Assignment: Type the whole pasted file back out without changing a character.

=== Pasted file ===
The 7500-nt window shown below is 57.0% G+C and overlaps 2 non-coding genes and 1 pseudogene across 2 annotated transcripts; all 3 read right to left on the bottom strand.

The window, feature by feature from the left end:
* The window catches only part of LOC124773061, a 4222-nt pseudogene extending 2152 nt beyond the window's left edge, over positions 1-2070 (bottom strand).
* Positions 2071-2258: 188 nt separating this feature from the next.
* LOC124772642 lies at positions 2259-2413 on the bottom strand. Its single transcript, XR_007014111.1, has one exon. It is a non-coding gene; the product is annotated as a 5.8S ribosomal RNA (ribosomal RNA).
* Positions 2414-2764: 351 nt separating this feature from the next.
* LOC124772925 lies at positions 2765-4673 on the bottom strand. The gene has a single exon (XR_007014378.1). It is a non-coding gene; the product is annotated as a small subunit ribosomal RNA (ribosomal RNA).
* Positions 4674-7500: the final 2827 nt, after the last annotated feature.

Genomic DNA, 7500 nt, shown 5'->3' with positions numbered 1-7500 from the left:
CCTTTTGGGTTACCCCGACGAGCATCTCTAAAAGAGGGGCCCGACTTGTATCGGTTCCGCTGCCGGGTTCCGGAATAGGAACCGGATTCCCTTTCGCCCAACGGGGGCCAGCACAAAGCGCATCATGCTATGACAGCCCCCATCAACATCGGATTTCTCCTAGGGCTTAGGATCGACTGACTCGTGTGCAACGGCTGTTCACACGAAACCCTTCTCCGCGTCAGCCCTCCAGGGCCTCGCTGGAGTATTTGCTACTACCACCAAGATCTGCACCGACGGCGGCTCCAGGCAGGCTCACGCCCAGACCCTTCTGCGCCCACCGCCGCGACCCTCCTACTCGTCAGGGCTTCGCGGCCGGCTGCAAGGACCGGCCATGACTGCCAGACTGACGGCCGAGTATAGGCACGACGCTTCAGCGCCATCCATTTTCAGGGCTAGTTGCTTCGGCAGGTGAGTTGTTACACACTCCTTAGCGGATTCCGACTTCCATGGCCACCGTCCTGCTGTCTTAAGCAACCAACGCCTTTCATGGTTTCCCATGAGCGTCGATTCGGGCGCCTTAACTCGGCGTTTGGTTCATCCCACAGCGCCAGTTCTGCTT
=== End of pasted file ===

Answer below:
The 7500-nt window shown below is 57.0% G+C and overlaps 2 non-coding genes and 1 pseudogene across 2 annotated transcripts; all 3 read right to left on the bottom strand.

The window, feature by feature from the left end:
* The window catches only part of LOC124773061, a 4222-nt pseudogene extending 2152 nt beyond the window's left edge, over positions 1-2070 (bottom strand).
* Positions 2071-2258: 188 nt separating this feature from the next.
* LOC124772642 lies at positions 2259-2413 on the bottom strand. Its single transcript, XR_007014111.1, has one exon. It is a non-coding gene; the product is annotated as a 5.8S ribosomal RNA (ribosomal RNA).
* Positions 2414-2764: 351 nt separating this feature from the next.
* LOC124772925 lies at positions 2765-4673 on the bottom strand. The gene has a single exon (XR_007014378.1). It is a non-coding gene; the product is annotated as a small subunit ribosomal RNA (ribosomal RNA).
* Positions 4674-7500: the final 2827 nt, after the last annotated feature.

Genomic DNA, 7500 nt, shown 5'->3' with positions numbered 1-7500 from the left:
CCTTTTGGGTTACCCCGACGAGCATCTCTAAAAGAGGGGCCCGACTTGTATCGGTTCCGCTGCCGGGTTCCGGAATAGGAACCGGATTCCCTTTCGCCCAACGGGGGCCAGCACAAAGCGCATCATGCTATGACAGCCCCCATCAACATCGGATTTCTCCTAGGGCTTAGGATCGACTGACTCGTGTGCAACGGCTGTTCACACGAAACCCTTCTCCGCGTCAGCCCTCCAGGGCCTCGCTGGAGTATTTGCTACTACCACCAAGATCTGCACCGACGGCGGCTCCAGGCAGGCTCACGCCCAGACCCTTCTGCGCCCACCGCCGCGACCCTCCTACTCGTCAGGGCTTCGCGGCCGGCTGCAAGGACCGGCCATGACTGCCAGACTGACGGCCGAGTATAGGCACGACGCTTCAGCGCCATCCATTTTCAGGGCTAGTTGCTTCGGCAGGTGAGTTGTTACACACTCCTTAGCGGATTCCGACTTCCATGGCCACCGTCCTGCTGTCTTAAGCAACCAACGCCTTTCATGGTTTCCCATGAGCGTCGATTCGGGCGCCTTAACTCGGCGTTTGGTTCATCCCACAGCGCCAGTTCTGCTT